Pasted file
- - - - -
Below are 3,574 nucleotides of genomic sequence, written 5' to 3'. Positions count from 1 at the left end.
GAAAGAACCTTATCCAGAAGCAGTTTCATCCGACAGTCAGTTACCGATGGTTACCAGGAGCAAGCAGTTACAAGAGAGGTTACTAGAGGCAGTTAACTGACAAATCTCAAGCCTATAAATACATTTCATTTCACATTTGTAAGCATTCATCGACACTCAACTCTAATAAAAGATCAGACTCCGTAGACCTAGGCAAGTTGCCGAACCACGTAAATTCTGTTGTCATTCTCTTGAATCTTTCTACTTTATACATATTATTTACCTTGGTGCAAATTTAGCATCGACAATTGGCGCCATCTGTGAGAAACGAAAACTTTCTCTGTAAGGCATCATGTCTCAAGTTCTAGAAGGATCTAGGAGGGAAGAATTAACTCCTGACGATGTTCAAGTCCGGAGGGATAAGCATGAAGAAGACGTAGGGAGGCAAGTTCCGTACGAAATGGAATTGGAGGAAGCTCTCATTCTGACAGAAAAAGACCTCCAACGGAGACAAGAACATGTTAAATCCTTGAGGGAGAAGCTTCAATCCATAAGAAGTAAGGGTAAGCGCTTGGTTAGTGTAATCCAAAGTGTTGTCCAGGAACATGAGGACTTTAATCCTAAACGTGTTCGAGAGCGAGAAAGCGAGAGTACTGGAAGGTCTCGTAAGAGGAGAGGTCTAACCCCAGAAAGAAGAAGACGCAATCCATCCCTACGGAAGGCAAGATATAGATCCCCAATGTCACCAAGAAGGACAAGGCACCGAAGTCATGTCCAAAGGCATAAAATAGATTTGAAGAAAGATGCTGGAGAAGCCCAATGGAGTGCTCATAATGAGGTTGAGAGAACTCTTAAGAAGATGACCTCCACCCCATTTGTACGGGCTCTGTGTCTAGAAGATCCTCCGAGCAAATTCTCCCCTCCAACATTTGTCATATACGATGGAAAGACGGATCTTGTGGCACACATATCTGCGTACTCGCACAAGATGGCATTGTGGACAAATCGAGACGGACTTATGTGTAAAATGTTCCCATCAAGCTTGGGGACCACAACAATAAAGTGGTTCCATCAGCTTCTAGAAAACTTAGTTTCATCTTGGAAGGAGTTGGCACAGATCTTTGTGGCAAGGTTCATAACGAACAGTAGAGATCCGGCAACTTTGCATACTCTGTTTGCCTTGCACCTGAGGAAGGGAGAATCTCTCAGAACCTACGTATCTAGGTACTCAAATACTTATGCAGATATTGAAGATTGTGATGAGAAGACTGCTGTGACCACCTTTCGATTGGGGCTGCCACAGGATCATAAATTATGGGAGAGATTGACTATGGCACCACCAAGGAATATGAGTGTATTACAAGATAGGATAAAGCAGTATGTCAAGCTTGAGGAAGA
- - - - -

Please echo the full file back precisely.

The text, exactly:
Below are 3,574 nucleotides of genomic sequence, written 5' to 3'. Positions count from 1 at the left end.
GAAAGAACCTTATCCAGAAGCAGTTTCATCCGACAGTCAGTTACCGATGGTTACCAGGAGCAAGCAGTTACAAGAGAGGTTACTAGAGGCAGTTAACTGACAAATCTCAAGCCTATAAATACATTTCATTTCACATTTGTAAGCATTCATCGACACTCAACTCTAATAAAAGATCAGACTCCGTAGACCTAGGCAAGTTGCCGAACCACGTAAATTCTGTTGTCATTCTCTTGAATCTTTCTACTTTATACATATTATTTACCTTGGTGCAAATTTAGCATCGACAATTGGCGCCATCTGTGAGAAACGAAAACTTTCTCTGTAAGGCATCATGTCTCAAGTTCTAGAAGGATCTAGGAGGGAAGAATTAACTCCTGACGATGTTCAAGTCCGGAGGGATAAGCATGAAGAAGACGTAGGGAGGCAAGTTCCGTACGAAATGGAATTGGAGGAAGCTCTCATTCTGACAGAAAAAGACCTCCAACGGAGACAAGAACATGTTAAATCCTTGAGGGAGAAGCTTCAATCCATAAGAAGTAAGGGTAAGCGCTTGGTTAGTGTAATCCAAAGTGTTGTCCAGGAACATGAGGACTTTAATCCTAAACGTGTTCGAGAGCGAGAAAGCGAGAGTACTGGAAGGTCTCGTAAGAGGAGAGGTCTAACCCCAGAAAGAAGAAGACGCAATCCATCCCTACGGAAGGCAAGATATAGATCCCCAATGTCACCAAGAAGGACAAGGCACCGAAGTCATGTCCAAAGGCATAAAATAGATTTGAAGAAAGATGCTGGAGAAGCCCAATGGAGTGCTCATAATGAGGTTGAGAGAACTCTTAAGAAGATGACCTCCACCCCATTTGTACGGGCTCTGTGTCTAGAAGATCCTCCGAGCAAATTCTCCCCTCCAACATTTGTCATATACGATGGAAAGACGGATCTTGTGGCACACATATCTGCGTACTCGCACAAGATGGCATTGTGGACAAATCGAGACGGACTTATGTGTAAAATGTTCCCATCAAGCTTGGGGACCACAACAATAAAGTGGTTCCATCAGCTTCTAGAAAACTTAGTTTCATCTTGGAAGGAGTTGGCACAGATCTTTGTGGCAAGGTTCATAACGAACAGTAGAGATCCGGCAACTTTGCATACTCTGTTTGCCTTGCACCTGAGGAAGGGAGAATCTCTCAGAACCTACGTATCTAGGTACTCAAATACTTATGCAGATATTGAAGATTGTGATGAGAAGACTGCTGTGACCACCTTTCGATTGGGGCTGCCACAGGATCATAAATTATGGGAGAGATTGACTATGGCACCACCAAGGAATATGAGTGTATTACAAGATAGGATAAAGCAGTATGTCAAGCTTGAGGAAGA